In ‘Inherit the Wind’ (1960), a brilliant film about the contentious issues surrounding the scientific authority of the bible, defence lawyer, Henry Drummond, when questioning the prosecuting lawyer, the Reverend Matthew Brady, points out that the ability to think is the one faculty of human beings that raises them above the other creatures of the earth. The power of their brains to reason sets them apart. Drummond asks, “What other merit have we? The elephant is larger; the horse is swifter and stronger; the butterfly is far more beautiful; the mosquito is more prolific. Even the simple sponge is more durable” (Inherit The Wind, 1960).
Besides setting humanity aside from other creatures, this ability to think is also the hallmark of a good university education. Universities provide opportunities for personal growth, enabling students to think independently and analytically. They learn to absorb new information and apply this knowledge to new problems, to think critically and to direct that thought to action and achievement (Marr, 2016).
In our culture, there is an expectation that University students have the intelligence, abilities, and the potential to develop into future leaders in society. It is therefore important that they make the most of their opportunities and be the best they can in their fields of study, whatever that might be.
Not long into term one and the first round of the college’s academic panels for first year students were arranged. These panels consist of former Aquinas students who come from a variety of careers and who are keen to share their wisdom and offer advice. During their interviews, our 68 freshers were asked to talk about their courses, the reason for their choices, and how they were coping with the adjustment from secondary school. Many students recognised the major challenges that faced them. At university, they are more personally accountable and responsible for their own work, routines, and achievements. The support structures that are so evident in most secondary schools are not so obvious in a tertiary environment. Many spoke about how they appreciate their tutors at our college, the help of fellow students, and the mentors that are available at the universities. The panel members encouraged the students to set goals for themselves and to persist in achieving these goals.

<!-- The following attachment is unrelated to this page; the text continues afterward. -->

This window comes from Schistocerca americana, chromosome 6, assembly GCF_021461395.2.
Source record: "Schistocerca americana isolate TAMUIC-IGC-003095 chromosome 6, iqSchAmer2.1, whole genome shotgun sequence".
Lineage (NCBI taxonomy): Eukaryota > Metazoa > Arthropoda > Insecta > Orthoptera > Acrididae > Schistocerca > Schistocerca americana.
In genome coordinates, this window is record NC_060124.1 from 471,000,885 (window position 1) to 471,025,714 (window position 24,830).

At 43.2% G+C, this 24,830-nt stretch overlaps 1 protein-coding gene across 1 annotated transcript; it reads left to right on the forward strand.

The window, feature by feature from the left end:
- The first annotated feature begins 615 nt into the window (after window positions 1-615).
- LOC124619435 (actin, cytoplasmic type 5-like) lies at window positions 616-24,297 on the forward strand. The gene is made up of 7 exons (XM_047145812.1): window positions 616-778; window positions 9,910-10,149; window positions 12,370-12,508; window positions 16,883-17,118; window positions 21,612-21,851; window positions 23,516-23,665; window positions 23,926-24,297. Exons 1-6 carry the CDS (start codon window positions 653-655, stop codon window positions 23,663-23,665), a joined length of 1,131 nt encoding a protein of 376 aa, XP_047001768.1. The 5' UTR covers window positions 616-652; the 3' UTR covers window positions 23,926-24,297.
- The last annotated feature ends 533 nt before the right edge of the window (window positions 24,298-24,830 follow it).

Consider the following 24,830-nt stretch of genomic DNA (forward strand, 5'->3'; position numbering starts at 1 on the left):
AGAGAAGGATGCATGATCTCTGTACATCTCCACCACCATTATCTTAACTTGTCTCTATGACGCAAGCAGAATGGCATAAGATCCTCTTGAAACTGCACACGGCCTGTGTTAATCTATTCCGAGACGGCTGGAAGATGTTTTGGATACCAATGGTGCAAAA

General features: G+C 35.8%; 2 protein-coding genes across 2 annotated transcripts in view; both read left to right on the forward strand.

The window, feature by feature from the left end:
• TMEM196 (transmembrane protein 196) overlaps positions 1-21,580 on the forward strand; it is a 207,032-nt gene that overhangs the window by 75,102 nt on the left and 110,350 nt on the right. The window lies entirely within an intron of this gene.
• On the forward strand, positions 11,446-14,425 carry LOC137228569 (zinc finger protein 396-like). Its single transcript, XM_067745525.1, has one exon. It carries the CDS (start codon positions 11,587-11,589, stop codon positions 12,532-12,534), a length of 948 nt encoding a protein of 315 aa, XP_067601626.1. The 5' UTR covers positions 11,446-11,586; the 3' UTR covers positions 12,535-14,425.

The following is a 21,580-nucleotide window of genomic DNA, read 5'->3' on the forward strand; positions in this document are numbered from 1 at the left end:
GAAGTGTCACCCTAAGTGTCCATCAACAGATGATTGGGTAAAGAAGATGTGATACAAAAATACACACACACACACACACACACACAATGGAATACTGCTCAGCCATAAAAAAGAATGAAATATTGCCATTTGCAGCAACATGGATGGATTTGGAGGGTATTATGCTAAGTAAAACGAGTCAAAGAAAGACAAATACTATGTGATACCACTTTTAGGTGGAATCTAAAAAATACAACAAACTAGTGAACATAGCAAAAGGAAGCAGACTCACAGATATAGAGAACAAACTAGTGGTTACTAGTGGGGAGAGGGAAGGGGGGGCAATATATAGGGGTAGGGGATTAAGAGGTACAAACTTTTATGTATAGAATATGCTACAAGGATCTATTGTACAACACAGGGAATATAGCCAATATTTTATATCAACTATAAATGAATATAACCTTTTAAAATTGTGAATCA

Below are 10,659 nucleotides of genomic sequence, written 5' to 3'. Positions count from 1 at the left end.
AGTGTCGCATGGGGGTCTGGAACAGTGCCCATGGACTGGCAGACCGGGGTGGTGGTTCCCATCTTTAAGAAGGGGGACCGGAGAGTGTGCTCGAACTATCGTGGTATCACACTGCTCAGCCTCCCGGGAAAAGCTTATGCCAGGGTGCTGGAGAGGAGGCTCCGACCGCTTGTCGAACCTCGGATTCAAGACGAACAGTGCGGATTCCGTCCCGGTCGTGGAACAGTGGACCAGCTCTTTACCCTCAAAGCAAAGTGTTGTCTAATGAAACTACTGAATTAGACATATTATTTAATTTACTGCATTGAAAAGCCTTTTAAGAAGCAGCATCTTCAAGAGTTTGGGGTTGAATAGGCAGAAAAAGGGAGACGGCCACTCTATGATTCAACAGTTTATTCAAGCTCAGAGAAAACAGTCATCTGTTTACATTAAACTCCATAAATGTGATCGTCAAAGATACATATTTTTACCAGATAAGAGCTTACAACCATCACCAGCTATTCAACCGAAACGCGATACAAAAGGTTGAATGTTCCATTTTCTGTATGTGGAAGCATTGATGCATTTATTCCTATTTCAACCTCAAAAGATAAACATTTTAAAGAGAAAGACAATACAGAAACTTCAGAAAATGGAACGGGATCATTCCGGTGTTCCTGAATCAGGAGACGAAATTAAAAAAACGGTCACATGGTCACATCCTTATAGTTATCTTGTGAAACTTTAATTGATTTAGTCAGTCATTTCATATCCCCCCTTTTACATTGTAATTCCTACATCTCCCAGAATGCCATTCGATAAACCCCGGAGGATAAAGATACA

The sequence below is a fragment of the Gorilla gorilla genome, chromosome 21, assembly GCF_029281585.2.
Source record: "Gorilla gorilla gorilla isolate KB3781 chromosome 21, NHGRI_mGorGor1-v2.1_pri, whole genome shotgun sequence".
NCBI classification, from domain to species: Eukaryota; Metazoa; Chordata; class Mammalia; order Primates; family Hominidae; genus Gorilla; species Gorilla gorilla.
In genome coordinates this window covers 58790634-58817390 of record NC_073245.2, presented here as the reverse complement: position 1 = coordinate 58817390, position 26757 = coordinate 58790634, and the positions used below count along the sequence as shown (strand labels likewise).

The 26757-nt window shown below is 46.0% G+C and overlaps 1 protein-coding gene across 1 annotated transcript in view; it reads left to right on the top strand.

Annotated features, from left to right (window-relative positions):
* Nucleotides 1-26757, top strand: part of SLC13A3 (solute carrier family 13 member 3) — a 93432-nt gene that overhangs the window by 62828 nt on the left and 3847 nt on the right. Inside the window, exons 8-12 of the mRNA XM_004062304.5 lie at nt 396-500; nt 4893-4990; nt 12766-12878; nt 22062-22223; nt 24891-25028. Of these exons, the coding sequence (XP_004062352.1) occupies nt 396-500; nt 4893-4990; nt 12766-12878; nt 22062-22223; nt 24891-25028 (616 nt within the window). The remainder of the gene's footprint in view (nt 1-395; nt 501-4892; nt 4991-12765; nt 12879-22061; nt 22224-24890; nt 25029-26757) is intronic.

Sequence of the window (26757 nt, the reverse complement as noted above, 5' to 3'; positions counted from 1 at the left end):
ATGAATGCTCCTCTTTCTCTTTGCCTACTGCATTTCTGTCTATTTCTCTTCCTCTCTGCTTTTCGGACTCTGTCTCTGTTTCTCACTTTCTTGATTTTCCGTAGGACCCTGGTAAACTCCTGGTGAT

Our 81 second year students went through a similar interview process early in the second term. It is pleasing to note that almost all of them have settled into their courses well and are focussing on defining their career aspirations. They are developing skills and knowledge that will help them in the future; and they are thinking through the options. Besides their academic pursuits, quite a number of these students have taken on responsibilities within the college community as Student Club members, while a lot of them have secured part-time work to supplement their income. It is quite evident that local employers see in them the characteristics that they want of good employees; honesty, punctuality, self-assurance, resilience, creative problem solving, and the ability to get along with others and to contribute to their well-being. They are also learning to be organisers within the local and Aquinas communities, as they meet and interact with people from different backgrounds. Their roles in arranging social activities and the College’s participation in the High Table Cup require a lot of work, commitment and generosity, as they balance their various responsibilities.
At Aquinas, we rely on our second year students and our seniors to help the new members of the community settle in and guide them with their studies and aspirations. Ten of our seniors at Aquinas have the added responsibility of being House Coordinators, while another 26 students are academic tutors – all important positions in the management of the College. Furthermore, there are other positive outcomes of studying at University and living at Aquinas. The formation of life-long friendships, socialising and networking are qualities that will sustain them as they face complex and difficult challenges ahead.
Drummond’s (1960) exhortation that the ability to think is what sets us apart from other creatures relates to all aspects of our lives. It underpins our behaviours, our language, our decisions and our goal setting. It helps us to accept responsibility for our actions and to size up situations.
Henry Drummond,Movie Speech, “Inherit the Wind” (1960)
Marr, J.J “An Educator’s Influence”
America, May 9, 2016
America Press Inc. New York p.26